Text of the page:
Texian troops captured him the next day, and brought him before the wounded General Houston. Houston forced the Mexican president to sign a treaty that would recognize Texas’ independence. The treaty also opened the gate for America’s westward expansion.

StArnold.bldgStArnold-areaArtCar

After visiting the historical sites, Cliff drove us through a little of downtown Houston, and over to the the Saint Arnold Brewing Company, the oldest craft brewer in Texas. Quite a place! Connie and Ed enjoyed an Art Car IPA on draft, while Cliff had a FREE root beer that they brew. The Art Car IPA name was inspired by the fleet of hand painted Art Cars created by local artists for Saint Arnold.
NASA.SpaceStation Friday, December 11. Cliff drove us all to NASA, where we boarded a tram train to the different sites. First was the Space Vehicle Mockup Facility, where NASA astronauts train for duty on the International Space Station.
NASA.MissionControl Next we viewed the familiar Mission Control room that we have seen in movies and news reports back when the Apollo voyages were being made. Located on the 2nd floor in Building 30 of the Johnson Space Center, where NASA monitored nine Gemini and all Apollo missions, including the historic Apollo 11 trip to the moon. The NASA team exercised full mission control of Apollo 11. The control room’s computer had a memory of 2MB in 1969,  less than the memory size of a  picture on your smart phone camera. Incredible! This control room served NASA till 1992 when the new control room was established downstairs. It had been updated through the years, but the older equipment saved, then returned to preserve it’s history.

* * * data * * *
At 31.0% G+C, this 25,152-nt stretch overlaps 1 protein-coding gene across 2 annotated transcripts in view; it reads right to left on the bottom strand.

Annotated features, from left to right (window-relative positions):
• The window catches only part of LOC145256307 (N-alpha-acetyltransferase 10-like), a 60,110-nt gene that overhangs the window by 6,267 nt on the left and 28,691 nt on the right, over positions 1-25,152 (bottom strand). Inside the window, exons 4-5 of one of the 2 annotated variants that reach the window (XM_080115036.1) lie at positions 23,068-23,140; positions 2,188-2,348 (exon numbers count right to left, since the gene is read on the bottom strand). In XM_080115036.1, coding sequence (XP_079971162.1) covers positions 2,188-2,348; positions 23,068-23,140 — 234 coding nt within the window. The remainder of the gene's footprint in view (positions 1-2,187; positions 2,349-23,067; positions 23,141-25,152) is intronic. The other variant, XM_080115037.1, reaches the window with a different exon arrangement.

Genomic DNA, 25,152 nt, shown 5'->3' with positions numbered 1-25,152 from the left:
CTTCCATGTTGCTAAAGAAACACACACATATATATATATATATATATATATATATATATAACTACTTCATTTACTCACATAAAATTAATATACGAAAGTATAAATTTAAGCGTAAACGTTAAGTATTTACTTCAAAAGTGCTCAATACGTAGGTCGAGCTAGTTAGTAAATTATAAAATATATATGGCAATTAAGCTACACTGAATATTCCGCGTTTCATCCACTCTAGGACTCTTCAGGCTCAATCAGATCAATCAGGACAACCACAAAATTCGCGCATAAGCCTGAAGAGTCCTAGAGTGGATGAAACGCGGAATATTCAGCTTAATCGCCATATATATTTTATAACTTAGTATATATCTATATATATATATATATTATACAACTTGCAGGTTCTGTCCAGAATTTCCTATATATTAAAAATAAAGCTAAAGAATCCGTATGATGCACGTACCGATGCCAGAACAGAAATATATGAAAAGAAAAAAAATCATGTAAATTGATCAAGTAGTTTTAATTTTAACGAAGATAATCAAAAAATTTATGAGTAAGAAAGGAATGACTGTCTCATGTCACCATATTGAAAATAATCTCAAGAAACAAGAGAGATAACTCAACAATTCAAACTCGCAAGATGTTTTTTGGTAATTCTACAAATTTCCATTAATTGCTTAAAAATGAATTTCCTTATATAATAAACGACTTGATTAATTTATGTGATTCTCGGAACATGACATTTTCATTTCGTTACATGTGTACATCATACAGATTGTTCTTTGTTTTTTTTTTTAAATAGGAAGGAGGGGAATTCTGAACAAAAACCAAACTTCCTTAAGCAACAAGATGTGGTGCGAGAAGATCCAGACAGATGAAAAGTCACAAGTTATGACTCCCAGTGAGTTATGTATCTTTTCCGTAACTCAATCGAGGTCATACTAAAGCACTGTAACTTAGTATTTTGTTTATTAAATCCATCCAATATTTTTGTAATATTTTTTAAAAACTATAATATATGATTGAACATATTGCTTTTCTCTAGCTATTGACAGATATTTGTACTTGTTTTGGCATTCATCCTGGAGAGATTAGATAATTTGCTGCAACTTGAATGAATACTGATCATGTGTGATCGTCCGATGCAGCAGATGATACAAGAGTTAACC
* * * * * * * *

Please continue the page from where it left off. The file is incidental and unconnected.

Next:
NASA-boosterCliff and Ed walked the Saturn V Rockey Park display building. The Saturn V rocket transported  astronauts during the Apollo missions. over 36 stories tall, it is the most powerful rocket ever built. Rocket Park had large pictures and a history summary of all the Apollo missions. We were surprised to learn that there were actually 6 successful moon landings made by Apollo crews. Apollo 11 was the first. Remember the Tom Hanks 1995 Apollo 13 movie? They were supposed to land, but had to turn back because of a malfunction.

Benny-Bailey-ShannonWe got a text from Dan Benedict (Benny), Tim and Shannon’s friend   that now lives in Houston. Benny and his girlfriend Bailey thought they would come out to Brazos Bend for a visit. Little did we know that daughter Shannon had arranged an overnight flight to visit also. Saturday December 12, Shannon stowed away in the back of Benny’s hatchback, only to jump out shouting Merry Christmas when arriving at our site. A wonderful surprise. She spent the night and we took her to the airport Sunday night.

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Comments

Seeing some sights — 2 Comments

  1. It is so great to see all your travels. Your posts are so interesting as well as entertaining. I especially loved to see the video of Shannon popping out of the vehicle to surprise Mom.